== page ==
Irvine's most popular series is the Three Worlds fantasy series, comprising The View from the Mirror, The Well of Echoes and The Song of the Tears and selling over a million copies worldwide. The series comprises eleven currently published books set on the three linked worlds of Santhenar, Aachan and Tallallame.[2] The cycle details the struggle for survival between four human species: old humans, Aachim, Faellem and Charon. The View from the Mirror series has also been published in audiobook format.

A complete list of books in the Three Worlds Cycle series is:

  • The View from the Mirror Quartet
    • A Shadow on the Glass (1998)
    • The Tower on the Rift (1998)
    • Dark is the Moon (1999)
    • The Way Between the Worlds (1999)
  • The Well of Echoes Quartet
    • Geomancer (2001)
    • Tetrarch (2002)
    • Scrutator / Alchymist (UK title) (2003)
    • Chimaera (2004)
  • The Song of the Tears Trilogy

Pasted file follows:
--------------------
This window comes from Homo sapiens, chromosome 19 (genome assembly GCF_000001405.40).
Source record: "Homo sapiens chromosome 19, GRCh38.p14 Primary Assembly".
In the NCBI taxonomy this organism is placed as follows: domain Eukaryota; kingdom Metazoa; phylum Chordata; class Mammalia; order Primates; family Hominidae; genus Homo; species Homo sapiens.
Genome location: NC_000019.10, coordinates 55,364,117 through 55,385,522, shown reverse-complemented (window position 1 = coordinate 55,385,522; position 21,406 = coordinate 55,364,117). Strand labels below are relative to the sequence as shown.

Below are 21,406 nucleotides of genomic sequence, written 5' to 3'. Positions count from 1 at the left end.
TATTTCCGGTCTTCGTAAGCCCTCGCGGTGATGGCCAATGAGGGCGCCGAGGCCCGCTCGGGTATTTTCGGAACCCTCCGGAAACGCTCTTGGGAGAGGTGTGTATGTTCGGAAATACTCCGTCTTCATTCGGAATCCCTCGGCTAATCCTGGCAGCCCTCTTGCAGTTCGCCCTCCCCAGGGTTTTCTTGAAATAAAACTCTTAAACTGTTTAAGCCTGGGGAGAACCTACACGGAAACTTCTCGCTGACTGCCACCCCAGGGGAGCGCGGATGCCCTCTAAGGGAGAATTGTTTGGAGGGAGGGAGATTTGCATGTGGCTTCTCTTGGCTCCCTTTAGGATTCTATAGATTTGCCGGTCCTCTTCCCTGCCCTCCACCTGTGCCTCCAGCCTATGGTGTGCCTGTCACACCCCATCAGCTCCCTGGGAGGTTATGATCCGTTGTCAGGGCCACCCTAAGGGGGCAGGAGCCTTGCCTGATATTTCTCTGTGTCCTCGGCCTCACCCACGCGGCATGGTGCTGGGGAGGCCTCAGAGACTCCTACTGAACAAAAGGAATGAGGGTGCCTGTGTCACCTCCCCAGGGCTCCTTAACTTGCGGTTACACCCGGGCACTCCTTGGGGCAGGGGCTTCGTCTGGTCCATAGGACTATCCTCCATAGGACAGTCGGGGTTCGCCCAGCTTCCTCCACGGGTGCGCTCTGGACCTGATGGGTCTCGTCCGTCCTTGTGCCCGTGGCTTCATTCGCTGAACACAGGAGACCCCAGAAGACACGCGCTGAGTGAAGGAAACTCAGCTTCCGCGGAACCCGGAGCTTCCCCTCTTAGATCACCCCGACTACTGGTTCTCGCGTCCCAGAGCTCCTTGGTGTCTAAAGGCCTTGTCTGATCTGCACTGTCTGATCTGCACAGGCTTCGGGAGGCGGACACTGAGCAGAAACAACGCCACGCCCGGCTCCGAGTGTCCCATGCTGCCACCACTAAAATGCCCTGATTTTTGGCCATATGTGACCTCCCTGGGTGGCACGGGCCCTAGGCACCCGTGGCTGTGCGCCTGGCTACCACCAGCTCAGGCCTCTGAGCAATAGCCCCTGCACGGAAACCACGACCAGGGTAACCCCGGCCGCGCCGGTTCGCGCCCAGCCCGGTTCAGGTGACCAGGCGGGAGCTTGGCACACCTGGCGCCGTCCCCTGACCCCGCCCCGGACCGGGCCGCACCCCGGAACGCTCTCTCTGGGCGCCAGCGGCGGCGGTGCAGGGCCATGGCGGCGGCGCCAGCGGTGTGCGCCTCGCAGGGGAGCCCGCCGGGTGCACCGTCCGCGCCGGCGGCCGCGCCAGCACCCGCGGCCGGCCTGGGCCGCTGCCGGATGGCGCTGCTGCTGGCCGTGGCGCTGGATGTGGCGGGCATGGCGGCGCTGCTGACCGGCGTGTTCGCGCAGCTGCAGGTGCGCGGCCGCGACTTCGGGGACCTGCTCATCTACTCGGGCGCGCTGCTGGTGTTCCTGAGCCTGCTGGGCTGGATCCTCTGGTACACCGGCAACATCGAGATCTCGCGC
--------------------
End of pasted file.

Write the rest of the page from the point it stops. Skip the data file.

• Torments of the Traitor / The Fate of the Fallen (UK title) (2006)
    • The Curse on the Chosen (2007)
    • The Destiny of the Dead (January 2008)
  • Short Stories Collection
    • A Wizard's War and Other Stories (2015)
  • The Gates of Good and Evil Quartet
    • The Summon Stone (2016)
    • The Fatal Gate (2017)
    • The Perilous Tower (2020)
    • The Sapphire Portal (2020)

Other books for adults[edit]

Irvine's eco-thriller trilogy The Human Rites Trilogy, comprising The Last Albatross, Terminator Gene, and The Life Lottery, explores a world undergoing catastrophic climate change. They are set a little way in Earth's future and shows the impact climate change is having on politics, the economy and life in general. The series was originally published between 2000 and 2003, and many of the events described in the books (such as the destruction of New Orleans by a huge hurricane) have since come true. A revised and updated edition of the Human Rites trilogy was published in Australia between 2008 and 2010.

Irvine has written two novellas. Poisoned Chalice was published in Mystery, Magic, Voodoo and the Holy Grail (2000), and Tribute to Hell was published in Legends of Australian Fantasy in 2010.